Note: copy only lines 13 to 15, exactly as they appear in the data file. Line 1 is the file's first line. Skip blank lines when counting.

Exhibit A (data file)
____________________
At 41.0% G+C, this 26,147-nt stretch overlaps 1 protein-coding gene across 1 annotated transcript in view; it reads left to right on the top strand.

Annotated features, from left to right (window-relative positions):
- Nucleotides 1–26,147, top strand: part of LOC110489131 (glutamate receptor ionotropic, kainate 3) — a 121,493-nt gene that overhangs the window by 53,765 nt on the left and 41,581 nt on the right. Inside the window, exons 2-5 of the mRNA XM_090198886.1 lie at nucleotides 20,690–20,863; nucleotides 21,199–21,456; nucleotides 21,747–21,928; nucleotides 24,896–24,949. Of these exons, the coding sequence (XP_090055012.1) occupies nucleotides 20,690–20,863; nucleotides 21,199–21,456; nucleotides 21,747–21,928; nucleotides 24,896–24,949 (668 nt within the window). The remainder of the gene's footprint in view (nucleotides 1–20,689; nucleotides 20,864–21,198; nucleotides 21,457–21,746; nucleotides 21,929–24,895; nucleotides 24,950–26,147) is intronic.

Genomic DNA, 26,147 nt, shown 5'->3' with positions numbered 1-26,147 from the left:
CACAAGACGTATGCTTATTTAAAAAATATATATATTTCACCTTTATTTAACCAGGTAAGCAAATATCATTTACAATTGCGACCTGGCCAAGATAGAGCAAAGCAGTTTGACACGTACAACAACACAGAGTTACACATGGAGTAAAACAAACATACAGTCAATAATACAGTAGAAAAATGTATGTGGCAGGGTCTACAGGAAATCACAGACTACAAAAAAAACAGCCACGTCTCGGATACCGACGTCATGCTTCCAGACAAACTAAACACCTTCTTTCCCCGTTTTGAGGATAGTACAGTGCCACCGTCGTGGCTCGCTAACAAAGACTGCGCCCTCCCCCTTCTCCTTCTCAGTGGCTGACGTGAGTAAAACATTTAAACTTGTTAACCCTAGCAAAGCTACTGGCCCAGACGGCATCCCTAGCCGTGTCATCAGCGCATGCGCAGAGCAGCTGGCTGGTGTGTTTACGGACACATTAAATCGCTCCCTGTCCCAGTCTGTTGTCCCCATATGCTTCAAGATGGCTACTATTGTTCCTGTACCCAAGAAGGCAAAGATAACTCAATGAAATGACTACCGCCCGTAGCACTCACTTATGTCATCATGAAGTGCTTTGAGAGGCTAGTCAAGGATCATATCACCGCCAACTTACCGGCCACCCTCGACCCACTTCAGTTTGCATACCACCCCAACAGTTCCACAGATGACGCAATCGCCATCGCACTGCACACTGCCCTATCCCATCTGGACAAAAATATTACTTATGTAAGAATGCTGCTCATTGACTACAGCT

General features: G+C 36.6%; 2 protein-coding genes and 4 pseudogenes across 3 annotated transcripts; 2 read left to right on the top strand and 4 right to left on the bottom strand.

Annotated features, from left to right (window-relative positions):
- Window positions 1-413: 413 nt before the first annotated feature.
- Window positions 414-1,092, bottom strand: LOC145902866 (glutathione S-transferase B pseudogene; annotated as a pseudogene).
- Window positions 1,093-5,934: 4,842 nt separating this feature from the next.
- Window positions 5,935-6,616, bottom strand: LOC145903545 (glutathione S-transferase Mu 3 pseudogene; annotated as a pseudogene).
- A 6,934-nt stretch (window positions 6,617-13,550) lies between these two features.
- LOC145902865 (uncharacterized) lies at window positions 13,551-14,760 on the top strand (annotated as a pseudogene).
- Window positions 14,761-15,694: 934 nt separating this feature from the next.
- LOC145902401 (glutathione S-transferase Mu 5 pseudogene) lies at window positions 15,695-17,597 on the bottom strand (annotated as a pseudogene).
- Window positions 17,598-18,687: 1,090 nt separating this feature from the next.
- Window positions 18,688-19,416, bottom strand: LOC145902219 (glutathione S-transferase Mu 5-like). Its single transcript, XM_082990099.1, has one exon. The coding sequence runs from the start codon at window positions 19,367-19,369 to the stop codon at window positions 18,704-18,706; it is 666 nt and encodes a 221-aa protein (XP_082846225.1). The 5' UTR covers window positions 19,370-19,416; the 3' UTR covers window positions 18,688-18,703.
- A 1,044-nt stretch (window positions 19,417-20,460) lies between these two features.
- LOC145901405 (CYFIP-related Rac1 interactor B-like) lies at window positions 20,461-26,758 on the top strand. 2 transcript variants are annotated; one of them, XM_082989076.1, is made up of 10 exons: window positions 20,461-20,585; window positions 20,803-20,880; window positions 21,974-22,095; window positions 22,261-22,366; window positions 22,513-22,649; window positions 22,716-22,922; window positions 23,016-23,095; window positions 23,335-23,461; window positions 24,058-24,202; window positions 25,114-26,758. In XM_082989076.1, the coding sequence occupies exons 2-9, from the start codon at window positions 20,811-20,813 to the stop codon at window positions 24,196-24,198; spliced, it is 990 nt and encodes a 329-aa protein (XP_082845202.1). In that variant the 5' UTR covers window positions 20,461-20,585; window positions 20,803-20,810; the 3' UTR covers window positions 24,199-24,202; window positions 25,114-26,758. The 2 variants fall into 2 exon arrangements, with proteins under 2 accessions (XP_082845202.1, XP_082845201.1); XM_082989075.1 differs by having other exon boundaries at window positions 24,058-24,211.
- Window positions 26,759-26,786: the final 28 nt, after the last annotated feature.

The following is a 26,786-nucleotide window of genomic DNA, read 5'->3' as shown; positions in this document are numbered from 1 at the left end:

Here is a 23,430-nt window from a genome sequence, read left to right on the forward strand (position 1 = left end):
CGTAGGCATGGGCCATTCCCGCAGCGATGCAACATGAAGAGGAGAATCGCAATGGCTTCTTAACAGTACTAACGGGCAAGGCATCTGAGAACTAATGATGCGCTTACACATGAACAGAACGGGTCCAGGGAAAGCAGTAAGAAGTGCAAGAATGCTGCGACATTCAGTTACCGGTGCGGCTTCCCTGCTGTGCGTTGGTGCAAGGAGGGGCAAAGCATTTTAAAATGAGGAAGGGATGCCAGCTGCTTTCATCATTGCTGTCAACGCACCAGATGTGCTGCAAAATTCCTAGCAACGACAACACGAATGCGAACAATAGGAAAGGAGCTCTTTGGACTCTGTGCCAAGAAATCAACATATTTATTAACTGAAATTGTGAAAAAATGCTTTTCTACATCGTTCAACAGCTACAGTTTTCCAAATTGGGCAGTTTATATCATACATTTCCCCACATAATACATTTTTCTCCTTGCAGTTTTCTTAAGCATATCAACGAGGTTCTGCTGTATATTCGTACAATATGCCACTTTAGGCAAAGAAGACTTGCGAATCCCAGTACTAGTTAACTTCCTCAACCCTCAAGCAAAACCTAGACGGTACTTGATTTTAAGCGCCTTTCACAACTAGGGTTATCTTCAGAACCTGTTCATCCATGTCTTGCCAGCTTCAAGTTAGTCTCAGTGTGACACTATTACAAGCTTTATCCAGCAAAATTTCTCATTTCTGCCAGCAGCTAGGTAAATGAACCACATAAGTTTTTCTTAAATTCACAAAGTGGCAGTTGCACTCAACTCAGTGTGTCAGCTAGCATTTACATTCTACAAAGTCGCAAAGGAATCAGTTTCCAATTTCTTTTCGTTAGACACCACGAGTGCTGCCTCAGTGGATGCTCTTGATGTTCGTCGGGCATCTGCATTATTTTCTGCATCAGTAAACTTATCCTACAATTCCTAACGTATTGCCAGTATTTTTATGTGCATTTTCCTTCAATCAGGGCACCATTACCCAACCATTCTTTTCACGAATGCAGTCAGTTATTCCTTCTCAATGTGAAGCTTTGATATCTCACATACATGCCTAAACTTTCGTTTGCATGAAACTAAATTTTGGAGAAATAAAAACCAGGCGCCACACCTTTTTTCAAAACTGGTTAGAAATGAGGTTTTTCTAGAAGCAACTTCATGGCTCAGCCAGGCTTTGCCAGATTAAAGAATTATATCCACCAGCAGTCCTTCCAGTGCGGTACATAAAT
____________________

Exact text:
- LOC145902865 (uncharacterized) lies at window positions 13,551-14,760 on the top strand (annotated as a pseudogene).
- Window positions 14,761-15,694: 934 nt separating this feature from the next.
- LOC145902401 (glutathione S-transferase Mu 5 pseudogene) lies at window positions 15,695-17,597 on the bottom strand (annotated as a pseudogene).